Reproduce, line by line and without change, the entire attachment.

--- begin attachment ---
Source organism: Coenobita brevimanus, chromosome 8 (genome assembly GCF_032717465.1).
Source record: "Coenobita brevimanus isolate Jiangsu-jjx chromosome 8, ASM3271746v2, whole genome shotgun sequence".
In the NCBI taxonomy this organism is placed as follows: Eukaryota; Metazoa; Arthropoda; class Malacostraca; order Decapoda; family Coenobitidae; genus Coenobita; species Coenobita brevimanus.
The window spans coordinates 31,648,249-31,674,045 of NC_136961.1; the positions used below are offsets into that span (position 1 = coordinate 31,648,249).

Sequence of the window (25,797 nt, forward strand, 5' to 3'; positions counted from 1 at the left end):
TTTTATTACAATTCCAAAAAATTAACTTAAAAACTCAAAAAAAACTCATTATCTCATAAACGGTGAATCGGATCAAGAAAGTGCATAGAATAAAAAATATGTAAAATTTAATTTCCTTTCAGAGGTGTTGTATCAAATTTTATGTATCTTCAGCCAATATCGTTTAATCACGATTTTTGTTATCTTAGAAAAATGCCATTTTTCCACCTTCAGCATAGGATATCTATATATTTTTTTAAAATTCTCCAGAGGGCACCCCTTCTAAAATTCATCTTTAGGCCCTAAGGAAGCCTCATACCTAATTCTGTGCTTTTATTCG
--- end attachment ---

Source organism: Coenobita brevimanus, chromosome 8 (genome assembly GCF_032717465.1).
Source record: "Coenobita brevimanus isolate Jiangsu-jjx chromosome 8, ASM3271746v2, whole genome shotgun sequence".
In the NCBI taxonomy this organism is placed as follows: Eukaryota; Metazoa; Arthropoda; class Malacostraca; order Decapoda; family Coenobitidae; genus Coenobita; species Coenobita brevimanus.
The window spans coordinates 31,648,249-31,674,045 of NC_136961.1; the positions used below are offsets into that span (position 1 = coordinate 31,648,249).

Sequence of the window (25,797 nt, forward strand, 5' to 3'; positions counted from 1 at the left end):
TTTTATTACAATTCCAAAAAATTAACTTAAAAACTCAAAAAAAACTCATTATCTCATAAACGGTGAATCGGATCAAGAAAGTGCATAGAATAAAAAATATGTAAAATTTAATTTCCTTTCAGAGGTGTTGTATCAAATTTTATGTATCTTCAGCCAATATCGTTTAATCACGATTTTTGTTATCTTAGAAAAATGCCATTTTTCCACCTTCAGCATAGGATATCTATATATTTTTTTAAAATTCTCCAGAGGGCACCCCTTCTAAAATTCATCTTTAGGCCCTAAGGAAGCCTCATACCTAATTCTGTGCTTTTATTCG